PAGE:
1. Shorter headlines aren’t necessarily better

Virtually every headline guide online trumpets the same rule: keep headlines as brief as possible. While we do generally aim for shorter headlines (~8-10 words each), we’ve found that many of the best performing headlines from across our partner network are on the longer side:

  • (15 words): This may be the world’s smallest camera drone, but it packs some serious flying power
  • (16 words): 3 meals from Blue Apron make a delicious last minute gift & are now over 50% off

We do approach this rule with a few caveats. Only use longer headlines if:

  • It’s absolutely needed to communicate important details about highly multifaceted deals.
  • They are written meaningfully while still reading concisely (no fluff!).
  • They are fully displayed on publishers’ sites.

For a publisher whose headlines are often truncated, best practices say to stick almost exclusively to short headlines. 

2. There is no universal headline formula for commerce content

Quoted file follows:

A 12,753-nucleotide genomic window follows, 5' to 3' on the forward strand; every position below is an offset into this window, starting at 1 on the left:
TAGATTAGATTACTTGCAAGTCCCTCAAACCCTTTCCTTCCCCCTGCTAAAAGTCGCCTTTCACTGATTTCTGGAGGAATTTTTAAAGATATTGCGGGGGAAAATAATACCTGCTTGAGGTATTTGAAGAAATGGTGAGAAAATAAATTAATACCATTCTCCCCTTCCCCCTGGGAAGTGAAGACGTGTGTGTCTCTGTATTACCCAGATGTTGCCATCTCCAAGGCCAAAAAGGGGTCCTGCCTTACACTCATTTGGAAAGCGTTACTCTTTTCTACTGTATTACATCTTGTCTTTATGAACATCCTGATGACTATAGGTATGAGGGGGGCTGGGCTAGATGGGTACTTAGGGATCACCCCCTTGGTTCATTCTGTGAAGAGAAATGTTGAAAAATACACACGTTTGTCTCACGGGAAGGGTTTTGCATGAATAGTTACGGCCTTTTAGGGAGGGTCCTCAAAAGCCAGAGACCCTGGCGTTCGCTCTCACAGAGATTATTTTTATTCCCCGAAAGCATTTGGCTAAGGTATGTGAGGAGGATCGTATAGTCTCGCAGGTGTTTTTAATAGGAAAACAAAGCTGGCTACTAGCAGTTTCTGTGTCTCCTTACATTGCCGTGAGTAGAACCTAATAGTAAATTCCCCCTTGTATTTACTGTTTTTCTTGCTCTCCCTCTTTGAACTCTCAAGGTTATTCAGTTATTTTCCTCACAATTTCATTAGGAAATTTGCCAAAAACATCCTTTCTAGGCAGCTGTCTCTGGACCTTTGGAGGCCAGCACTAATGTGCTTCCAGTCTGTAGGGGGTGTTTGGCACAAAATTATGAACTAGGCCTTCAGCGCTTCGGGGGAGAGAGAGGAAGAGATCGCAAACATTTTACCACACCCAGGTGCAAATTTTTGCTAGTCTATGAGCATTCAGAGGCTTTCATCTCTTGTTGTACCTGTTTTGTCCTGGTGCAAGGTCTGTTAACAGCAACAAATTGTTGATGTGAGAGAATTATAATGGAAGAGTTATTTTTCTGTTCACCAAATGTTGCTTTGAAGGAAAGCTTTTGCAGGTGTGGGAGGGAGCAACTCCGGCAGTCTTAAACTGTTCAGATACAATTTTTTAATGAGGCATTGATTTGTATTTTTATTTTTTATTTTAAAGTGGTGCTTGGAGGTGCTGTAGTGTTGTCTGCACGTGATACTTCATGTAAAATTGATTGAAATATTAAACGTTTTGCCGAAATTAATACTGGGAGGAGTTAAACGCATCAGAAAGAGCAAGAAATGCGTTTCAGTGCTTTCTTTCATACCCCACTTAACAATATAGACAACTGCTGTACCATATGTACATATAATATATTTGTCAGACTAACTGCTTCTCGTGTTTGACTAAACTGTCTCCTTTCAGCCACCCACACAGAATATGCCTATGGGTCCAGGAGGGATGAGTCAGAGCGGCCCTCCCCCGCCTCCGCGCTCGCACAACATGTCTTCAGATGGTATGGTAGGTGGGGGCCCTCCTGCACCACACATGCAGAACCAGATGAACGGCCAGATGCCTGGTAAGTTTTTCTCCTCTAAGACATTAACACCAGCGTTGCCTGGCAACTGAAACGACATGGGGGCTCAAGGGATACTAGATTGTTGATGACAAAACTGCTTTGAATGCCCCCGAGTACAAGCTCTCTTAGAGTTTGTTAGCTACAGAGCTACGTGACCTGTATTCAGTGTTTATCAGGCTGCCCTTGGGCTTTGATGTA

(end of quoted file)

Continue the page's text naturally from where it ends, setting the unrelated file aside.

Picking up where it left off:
When you’re working with publishers with vastly different audiences, like we do, headlines must be approached on a case-by-case basis. This means tailoring the voice and formatting of each so it embodies that of its publisher, and ultimately getting readers to engage and enjoy the content.

For instance, commerce content typically falls into two categories: deal-focused and story-focused. Whether a publisher may opt for one or the other in headlines really depends upon whether a publisher’s audience is simply deal hungry or prefers more informative articles:

  • Advertorial: A Complete Computer Science Education—Minus the Student Loans
  • Informative: Here’s how you can master AI and machine learning in 2017

3. Strategically frame discounts so they’re most compelling

Just because something is on sale doesn’t mean it will interest readers at face value. Each deal should be analyzed individually to determine whether to highlight the percentage markdown, dollar off amount, price point, or none of the above — generally following these rules of thumb:

  • Highlight the % markdown if ~40% or more
  • OR mention markdown as a $ off amount
    • works well with ‘hundreds off‘ discounts
    • avoid under $20 off (even this is low) or $1K+ off (seems unbelievably high)
  • OR say we’re dropping the price from $X to $Y if the $ off discount is significant
  • OR mention the sale price in the context of how much the featured product usually costs

Here are some headline examples honing in on markdowns:

Typically most headlines should focus on a mixture of the discount and deal feature, but in cases where the discount isn’t at all compelling — it’s most effective to focus exclusively on the deal feature: